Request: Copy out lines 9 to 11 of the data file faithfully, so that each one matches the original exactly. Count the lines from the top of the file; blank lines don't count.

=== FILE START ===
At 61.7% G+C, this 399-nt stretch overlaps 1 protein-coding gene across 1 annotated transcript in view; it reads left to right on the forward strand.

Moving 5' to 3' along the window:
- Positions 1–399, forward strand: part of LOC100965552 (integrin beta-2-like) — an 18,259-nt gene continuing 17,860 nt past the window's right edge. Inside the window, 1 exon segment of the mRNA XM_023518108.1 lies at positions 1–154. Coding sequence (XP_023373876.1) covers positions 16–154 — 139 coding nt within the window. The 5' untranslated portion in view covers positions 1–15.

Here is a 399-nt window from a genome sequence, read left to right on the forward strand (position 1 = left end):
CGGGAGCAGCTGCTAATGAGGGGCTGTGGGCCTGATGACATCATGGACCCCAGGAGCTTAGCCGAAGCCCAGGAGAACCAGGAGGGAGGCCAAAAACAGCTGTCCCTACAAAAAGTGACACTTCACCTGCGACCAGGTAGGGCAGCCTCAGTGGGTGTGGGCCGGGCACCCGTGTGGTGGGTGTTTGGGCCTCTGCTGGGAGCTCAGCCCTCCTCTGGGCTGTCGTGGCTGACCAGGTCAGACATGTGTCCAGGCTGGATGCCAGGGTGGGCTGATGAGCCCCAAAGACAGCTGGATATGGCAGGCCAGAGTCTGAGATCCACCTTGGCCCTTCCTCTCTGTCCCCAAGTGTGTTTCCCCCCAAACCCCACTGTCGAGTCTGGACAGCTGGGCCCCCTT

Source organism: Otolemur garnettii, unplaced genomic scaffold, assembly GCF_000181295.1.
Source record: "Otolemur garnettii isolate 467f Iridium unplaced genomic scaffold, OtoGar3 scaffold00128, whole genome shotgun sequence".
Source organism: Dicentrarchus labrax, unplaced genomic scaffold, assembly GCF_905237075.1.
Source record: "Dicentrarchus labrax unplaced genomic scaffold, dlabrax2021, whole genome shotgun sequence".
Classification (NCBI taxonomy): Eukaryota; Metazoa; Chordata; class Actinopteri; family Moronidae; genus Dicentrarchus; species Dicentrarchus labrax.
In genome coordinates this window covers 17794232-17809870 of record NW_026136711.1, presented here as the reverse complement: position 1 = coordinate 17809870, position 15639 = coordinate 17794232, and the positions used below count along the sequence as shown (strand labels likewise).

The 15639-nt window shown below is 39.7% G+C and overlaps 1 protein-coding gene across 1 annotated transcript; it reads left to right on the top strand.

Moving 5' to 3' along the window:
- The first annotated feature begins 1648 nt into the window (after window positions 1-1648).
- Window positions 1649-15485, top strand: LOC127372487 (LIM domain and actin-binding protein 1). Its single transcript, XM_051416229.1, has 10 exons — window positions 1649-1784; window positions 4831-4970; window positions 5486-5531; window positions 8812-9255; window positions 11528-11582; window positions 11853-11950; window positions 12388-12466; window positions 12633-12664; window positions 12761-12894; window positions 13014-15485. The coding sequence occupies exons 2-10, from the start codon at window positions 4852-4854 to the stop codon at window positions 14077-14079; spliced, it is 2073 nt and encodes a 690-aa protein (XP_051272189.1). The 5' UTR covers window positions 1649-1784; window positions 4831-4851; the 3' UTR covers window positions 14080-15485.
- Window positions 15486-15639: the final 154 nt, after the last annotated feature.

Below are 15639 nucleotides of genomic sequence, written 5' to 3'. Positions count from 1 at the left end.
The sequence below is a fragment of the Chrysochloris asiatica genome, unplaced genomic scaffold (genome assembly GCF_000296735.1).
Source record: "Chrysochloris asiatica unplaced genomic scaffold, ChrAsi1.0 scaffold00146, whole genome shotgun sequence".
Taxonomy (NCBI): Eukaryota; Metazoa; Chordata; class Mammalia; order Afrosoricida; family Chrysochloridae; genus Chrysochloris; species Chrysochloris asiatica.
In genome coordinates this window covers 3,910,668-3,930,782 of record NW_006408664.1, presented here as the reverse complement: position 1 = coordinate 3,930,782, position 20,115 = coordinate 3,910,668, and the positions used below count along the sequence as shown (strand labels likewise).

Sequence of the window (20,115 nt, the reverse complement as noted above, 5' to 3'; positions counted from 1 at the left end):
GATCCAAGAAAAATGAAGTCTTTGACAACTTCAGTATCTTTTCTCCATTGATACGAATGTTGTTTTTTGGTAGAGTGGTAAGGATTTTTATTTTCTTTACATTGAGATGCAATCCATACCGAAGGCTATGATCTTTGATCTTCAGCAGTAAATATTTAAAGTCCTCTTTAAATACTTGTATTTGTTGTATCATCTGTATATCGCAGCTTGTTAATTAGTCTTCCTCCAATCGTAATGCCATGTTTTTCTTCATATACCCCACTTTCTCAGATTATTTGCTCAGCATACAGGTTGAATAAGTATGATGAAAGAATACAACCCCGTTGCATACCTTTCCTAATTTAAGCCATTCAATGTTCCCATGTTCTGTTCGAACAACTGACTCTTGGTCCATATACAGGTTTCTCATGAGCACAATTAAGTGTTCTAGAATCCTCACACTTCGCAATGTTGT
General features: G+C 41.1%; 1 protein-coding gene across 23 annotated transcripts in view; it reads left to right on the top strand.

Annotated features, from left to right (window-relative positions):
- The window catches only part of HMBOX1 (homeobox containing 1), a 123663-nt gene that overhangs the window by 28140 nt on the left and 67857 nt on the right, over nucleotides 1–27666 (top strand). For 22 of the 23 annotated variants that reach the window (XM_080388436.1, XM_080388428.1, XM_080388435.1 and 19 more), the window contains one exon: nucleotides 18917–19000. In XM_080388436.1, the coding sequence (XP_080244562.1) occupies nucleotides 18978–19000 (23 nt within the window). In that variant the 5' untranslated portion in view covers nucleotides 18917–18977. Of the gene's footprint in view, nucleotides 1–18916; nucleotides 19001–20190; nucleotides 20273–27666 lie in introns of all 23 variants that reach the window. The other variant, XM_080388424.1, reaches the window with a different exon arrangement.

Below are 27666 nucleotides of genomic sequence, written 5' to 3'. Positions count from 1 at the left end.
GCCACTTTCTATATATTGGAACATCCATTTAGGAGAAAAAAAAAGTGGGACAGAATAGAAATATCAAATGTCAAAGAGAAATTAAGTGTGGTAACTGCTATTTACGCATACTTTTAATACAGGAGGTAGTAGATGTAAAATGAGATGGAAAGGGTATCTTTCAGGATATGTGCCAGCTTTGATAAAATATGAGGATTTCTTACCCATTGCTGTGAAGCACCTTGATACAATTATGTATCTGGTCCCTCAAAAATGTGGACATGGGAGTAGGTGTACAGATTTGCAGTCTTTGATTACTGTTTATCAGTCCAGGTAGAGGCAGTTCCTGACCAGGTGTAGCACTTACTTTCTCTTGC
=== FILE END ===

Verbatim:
Source record: "Dicentrarchus labrax unplaced genomic scaffold, dlabrax2021, whole genome shotgun sequence".
Classification (NCBI taxonomy): Eukaryota; Metazoa; Chordata; class Actinopteri; family Moronidae; genus Dicentrarchus; species Dicentrarchus labrax.
In genome coordinates this window covers 17794232-17809870 of record NW_026136711.1, presented here as the reverse complement: position 1 = coordinate 17809870, position 15639 = coordinate 17794232, and the positions used below count along the sequence as shown (strand labels likewise).